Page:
top of page


"And Peter answered him, 'Lord, if it is you, command me to come to you on the water.' He said, 'Come.' So Peter got out of the boat and walked on the water and came to Jesus. But when he saw the wind, he was afraid, and beginning to sink he cried out, 'Lord, save me.' Jesus immediately reached out his hand and took hold of him, saying to him, 'O you of little faith, why did you doubt?'”

(Matthew 14:28-31)

I remember being a young person very well. I was a deeply impressionable youth. As a ‘young bol’ (boy), I was always intellectually curious and highly absorbent of my situational surroundings. As a youth, I often found myself carefully listening in on the dialogues of older persons. This happened in family settings, on porches, on public transportation, in barbershops and in between church pews. I managed to eavesdrop on many adult conversations while in plain sight of my elders, in an era when children were often ignored or at least relegated to the background of most social situations. Over the course of my youth, I probably unconsciously paid the most attention to conversations wherein adults confessed and exchanged their problems and personal failures in judgment or decision-making. I also think that I was aware of the problems in my own home and hoping to procure relevant insight that would address my own family concerns. Towards the end of many of these adult conversations I frequently heard phrases like this:

“Well … Whatcha’ gonna do? Hindsight is 20/20.”

What I think that the adults meant was: Once a situation or predicament has unfolded it is easier to see it for what it is more clearly. To be sure this is true, but somehow this phrase never quite sat well with me as a youth. Wasn’t it possible to have 20/20 on the front end of circumstances rather than experiencing the consequences of them afterwards? Insight can be defined as ‘the capacity to gain an accurate and deep intuitive understanding.’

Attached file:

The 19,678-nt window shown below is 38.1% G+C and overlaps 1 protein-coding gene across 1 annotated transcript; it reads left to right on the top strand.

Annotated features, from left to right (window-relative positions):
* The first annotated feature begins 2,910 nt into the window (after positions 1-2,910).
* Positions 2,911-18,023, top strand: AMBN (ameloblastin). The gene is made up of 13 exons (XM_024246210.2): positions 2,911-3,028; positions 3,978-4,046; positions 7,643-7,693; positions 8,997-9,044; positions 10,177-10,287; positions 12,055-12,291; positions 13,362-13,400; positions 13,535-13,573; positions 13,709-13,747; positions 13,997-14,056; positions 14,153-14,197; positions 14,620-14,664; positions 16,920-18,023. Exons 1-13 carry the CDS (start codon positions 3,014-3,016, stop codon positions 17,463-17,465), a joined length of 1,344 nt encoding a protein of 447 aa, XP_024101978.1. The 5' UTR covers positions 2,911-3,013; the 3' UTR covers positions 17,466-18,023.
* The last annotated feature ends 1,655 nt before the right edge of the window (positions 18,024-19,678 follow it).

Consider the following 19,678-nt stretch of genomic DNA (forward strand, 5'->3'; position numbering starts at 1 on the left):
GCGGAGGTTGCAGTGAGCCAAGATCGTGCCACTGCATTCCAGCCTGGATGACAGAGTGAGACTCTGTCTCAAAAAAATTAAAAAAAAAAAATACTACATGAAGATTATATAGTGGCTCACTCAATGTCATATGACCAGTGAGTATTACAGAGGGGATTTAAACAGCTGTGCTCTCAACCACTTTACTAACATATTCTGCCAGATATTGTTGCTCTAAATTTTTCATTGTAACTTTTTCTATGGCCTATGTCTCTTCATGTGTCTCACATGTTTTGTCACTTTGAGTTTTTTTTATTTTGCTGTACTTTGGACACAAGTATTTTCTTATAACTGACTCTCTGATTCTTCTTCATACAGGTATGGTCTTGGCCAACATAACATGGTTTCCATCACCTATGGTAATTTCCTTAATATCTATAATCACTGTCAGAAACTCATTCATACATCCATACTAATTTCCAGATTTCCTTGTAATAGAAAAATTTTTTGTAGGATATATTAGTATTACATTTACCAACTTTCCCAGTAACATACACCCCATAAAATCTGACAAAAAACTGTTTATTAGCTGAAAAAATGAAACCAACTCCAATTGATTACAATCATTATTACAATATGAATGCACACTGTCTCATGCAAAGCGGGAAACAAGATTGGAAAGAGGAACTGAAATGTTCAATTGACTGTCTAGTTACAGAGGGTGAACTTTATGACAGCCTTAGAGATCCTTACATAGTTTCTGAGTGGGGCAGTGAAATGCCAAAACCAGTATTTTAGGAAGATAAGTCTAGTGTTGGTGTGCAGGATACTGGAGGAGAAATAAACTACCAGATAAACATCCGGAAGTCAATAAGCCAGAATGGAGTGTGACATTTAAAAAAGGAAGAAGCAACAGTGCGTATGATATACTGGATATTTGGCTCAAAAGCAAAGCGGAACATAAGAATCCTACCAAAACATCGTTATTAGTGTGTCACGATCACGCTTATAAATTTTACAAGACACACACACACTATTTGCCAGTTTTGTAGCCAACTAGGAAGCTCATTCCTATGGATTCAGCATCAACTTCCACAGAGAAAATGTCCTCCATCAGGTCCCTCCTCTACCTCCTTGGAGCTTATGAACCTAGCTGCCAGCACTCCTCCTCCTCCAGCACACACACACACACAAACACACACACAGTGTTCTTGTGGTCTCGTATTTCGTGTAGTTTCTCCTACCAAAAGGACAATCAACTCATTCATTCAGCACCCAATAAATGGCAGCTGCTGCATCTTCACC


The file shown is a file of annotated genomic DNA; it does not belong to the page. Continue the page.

The short passage above from Matthew chapter 14 illustrates my point. Jesus had just compelled His disciples to go ahead of Him on a boat journey. The problem was that a storm soon developed and appeared to be of such force that it could kill them all. At the height of the storm, Jesus suddenly appears and He’s walking on the water! Peter is so excited to see his Master that he is willing to join Jesus on the water. Jesus extends His hand to Peter and the man actually walks on the water with Jesus for a short time.

The only thing that preempted this miracle was Peter himself. The text infers that Peter took his eyes off of Jesus and began to look at his surroundings. It even states the event from Peter’s flawed perspective (when he saw the wind, he was afraid). But Peter never saw the wind (wind can’t be seen). Peter felt the wind. It wasn’t what Peter saw that frightened him. It was what he imagined that scared him. In short, Peter lost his focus. When focused, Peter not only had 20/20 vision – he accomplished the extraordinary! But when he lost his focus on the One who invited him onto the water he began to sink. Life is the same way.

As you begin another semester and season of your life, I want to encourage you to stay focused. Insight is 20/20. Keep your focus on The Lord and His plan for you. Keep your focus on your goals and objectives. Don’t defeat yourself. And don’t simply wait for life to unfold before you learn from it. Rather, stay focused while you’re living it, and you will see miracles happen right before your eyes.


What is the wind that you are seeing in your own faith walk with God? How can you continue to walk out on faith in your own life? Join the discussion in the comments below.

Featured Posts
Recent Posts
Search By Tags
Follow Us
  • Facebook Basic Square
  • Twitter Basic Square
  • Google+ Basic Square
bottom of page